By outlining the characteristics of a postracial rhetoric and applying them to the textual, visual, and paralingual elements of Dove’s CFRB ads, this analysis contributes to feminist rhetorics which, among other aims, uncovers and challenges White, male, and Western hegemonic discourses and promotes diverse and inclusive ones (Royster and Kirsch 44). Feminist rhetorics unpack the “the nature, scope, impacts, and consequences of rhetoric as a multidimensional human enterprise,” with multidimensionality referring to engagement across multiple boundaries (e.g., gender, race and ethnicity, status, and geographic sites), genres, material conditions, and other means of producing rhetorical knowledge (42). Likewise, my reading of the Dove CFRB ads considers the dimensions of gender, race, and weight stigma embedded within discourses about beauty within the genre of beauty advertisements. These dimensions call attention to an often implicit, but still pervasive postracial rhetoric that is by no means an “empty” one; on the contrary, it supports and produces unconscious, uncritical understandings of race that perpetuate the simultaneous historical discrimination and erasure as well as the objectification, commodification, and exploitation of Black bodies. Furthermore, this intersectional perspective not only reveals both resistance to and complicity in the power dynamics of Western discourses about beauty, but also situates these discourses in a “broader transnational context” (Royster and Kirsch 54), especially when it comes to beauty advertisements aimed at international audiences.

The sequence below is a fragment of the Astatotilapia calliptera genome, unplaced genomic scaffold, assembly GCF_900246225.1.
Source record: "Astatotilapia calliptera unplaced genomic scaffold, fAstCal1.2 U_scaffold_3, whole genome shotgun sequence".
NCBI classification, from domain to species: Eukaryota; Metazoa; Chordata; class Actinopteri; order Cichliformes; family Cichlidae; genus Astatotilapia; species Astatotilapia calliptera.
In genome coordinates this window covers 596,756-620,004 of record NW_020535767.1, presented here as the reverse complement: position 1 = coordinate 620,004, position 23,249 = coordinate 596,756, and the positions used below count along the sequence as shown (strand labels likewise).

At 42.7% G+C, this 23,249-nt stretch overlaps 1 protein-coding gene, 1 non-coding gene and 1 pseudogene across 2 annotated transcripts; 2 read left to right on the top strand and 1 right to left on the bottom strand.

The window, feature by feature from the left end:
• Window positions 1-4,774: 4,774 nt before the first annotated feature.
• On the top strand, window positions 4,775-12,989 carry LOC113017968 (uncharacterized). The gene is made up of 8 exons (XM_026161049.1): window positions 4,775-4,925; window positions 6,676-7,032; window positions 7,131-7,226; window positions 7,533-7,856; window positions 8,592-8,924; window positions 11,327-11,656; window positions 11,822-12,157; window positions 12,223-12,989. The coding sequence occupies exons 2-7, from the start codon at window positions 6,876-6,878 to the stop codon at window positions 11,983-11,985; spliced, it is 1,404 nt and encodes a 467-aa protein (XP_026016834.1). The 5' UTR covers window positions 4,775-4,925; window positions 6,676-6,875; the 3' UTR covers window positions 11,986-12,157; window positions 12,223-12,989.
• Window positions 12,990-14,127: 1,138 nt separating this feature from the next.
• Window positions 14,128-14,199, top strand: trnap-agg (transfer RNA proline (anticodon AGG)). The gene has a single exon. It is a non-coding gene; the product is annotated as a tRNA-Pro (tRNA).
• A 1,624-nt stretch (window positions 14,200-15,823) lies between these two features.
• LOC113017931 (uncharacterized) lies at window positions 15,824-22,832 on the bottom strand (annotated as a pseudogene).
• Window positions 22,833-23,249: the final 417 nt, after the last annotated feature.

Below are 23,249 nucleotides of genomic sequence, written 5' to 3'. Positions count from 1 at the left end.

On the one hand, Dove is not alone when it comes to doing damage control over racially insensitive ads. In 2017, Nivea pulled an ad for its “Invisible for Black and White” deodorant that featured a woman sitting on a bed, her back to the camera, and her long, dark brown hair cascading down a white outfit above the tagline, “WHITE IS PURITY.” This ad, supported by White supremacist groups who stated, “‘Nivea has chosen our side’” (Tsang), followed the controversy of the company’s 2011 Nivea for Men ad showing a groomed, Black male model holding the head of his former self with an afro and beard with the tagline, “Re-civilize yourself,” across his body (Aronowitz). The 2017 ad, posted to Nivea’s Middle Eastern Facebook page, reflects how marketing language for skin-whitening beauty products varies globally, with ads across South, Southeast, and East Asia associating whiter skin with confidence, attractiveness, and marriageability whereas ads in North America promote similar products that “‘brighten’” skin and help it to become more “‘radiant’” (Koul). The difference is not that North American audiences are “less racist” or “less obsessed with whiteness as the highest form of beauty,” but that they are more concerned about “appear[ing] racist” (Koul).